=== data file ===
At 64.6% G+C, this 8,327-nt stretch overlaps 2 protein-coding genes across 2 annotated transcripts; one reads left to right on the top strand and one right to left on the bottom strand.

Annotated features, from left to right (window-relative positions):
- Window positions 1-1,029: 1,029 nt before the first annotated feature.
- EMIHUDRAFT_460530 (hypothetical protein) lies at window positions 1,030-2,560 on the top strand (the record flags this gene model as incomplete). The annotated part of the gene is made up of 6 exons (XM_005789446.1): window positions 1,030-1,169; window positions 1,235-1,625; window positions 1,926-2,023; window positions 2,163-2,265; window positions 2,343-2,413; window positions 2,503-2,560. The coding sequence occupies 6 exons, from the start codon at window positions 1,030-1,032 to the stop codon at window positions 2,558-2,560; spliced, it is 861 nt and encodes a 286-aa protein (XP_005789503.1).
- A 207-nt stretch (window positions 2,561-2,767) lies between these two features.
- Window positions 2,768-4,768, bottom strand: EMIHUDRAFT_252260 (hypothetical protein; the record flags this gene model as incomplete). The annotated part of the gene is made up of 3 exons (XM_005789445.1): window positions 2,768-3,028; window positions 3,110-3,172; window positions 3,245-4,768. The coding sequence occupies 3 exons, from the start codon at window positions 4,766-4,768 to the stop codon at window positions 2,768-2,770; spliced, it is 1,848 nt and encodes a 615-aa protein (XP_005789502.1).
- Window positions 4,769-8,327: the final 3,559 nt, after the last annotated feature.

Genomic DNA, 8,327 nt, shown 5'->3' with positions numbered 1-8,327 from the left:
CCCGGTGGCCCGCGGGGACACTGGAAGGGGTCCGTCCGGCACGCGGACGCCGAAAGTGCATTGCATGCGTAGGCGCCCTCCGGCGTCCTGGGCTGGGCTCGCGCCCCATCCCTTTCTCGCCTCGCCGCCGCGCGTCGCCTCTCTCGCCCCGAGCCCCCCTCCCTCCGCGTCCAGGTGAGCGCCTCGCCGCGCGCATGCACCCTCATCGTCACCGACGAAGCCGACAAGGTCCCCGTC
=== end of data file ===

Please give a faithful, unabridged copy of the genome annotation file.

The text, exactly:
At 64.6% G+C, this 8,327-nt stretch overlaps 2 protein-coding genes across 2 annotated transcripts; one reads left to right on the top strand and one right to left on the bottom strand.

Annotated features, from left to right (window-relative positions):
- Window positions 1-1,029: 1,029 nt before the first annotated feature.
- EMIHUDRAFT_460530 (hypothetical protein) lies at window positions 1,030-2,560 on the top strand (the record flags this gene model as incomplete). The annotated part of the gene is made up of 6 exons (XM_005789446.1): window positions 1,030-1,169; window positions 1,235-1,625; window positions 1,926-2,023; window positions 2,163-2,265; window positions 2,343-2,413; window positions 2,503-2,560. The coding sequence occupies 6 exons, from the start codon at window positions 1,030-1,032 to the stop codon at window positions 2,558-2,560; spliced, it is 861 nt and encodes a 286-aa protein (XP_005789503.1).
- A 207-nt stretch (window positions 2,561-2,767) lies between these two features.
- Window positions 2,768-4,768, bottom strand: EMIHUDRAFT_252260 (hypothetical protein; the record flags this gene model as incomplete). The annotated part of the gene is made up of 3 exons (XM_005789445.1): window positions 2,768-3,028; window positions 3,110-3,172; window positions 3,245-4,768. The coding sequence occupies 3 exons, from the start codon at window positions 4,766-4,768 to the stop codon at window positions 2,768-2,770; spliced, it is 1,848 nt and encodes a 615-aa protein (XP_005789502.1).
- Window positions 4,769-8,327: the final 3,559 nt, after the last annotated feature.

Genomic DNA, 8,327 nt, shown 5'->3' with positions numbered 1-8,327 from the left:
CCCGGTGGCCCGCGGGGACACTGGAAGGGGTCCGTCCGGCACGCGGACGCCGAAAGTGCATTGCATGCGTAGGCGCCCTCCGGCGTCCTGGGCTGGGCTCGCGCCCCATCCCTTTCTCGCCTCGCCGCCGCGCGTCGCCTCTCTCGCCCCGAGCCCCCCTCCCTCCGCGTCCAGGTGAGCGCCTCGCCGCGCGCATGCACCCTCATCGTCACCGACGAAGCCGACAAGGTCCCCGTC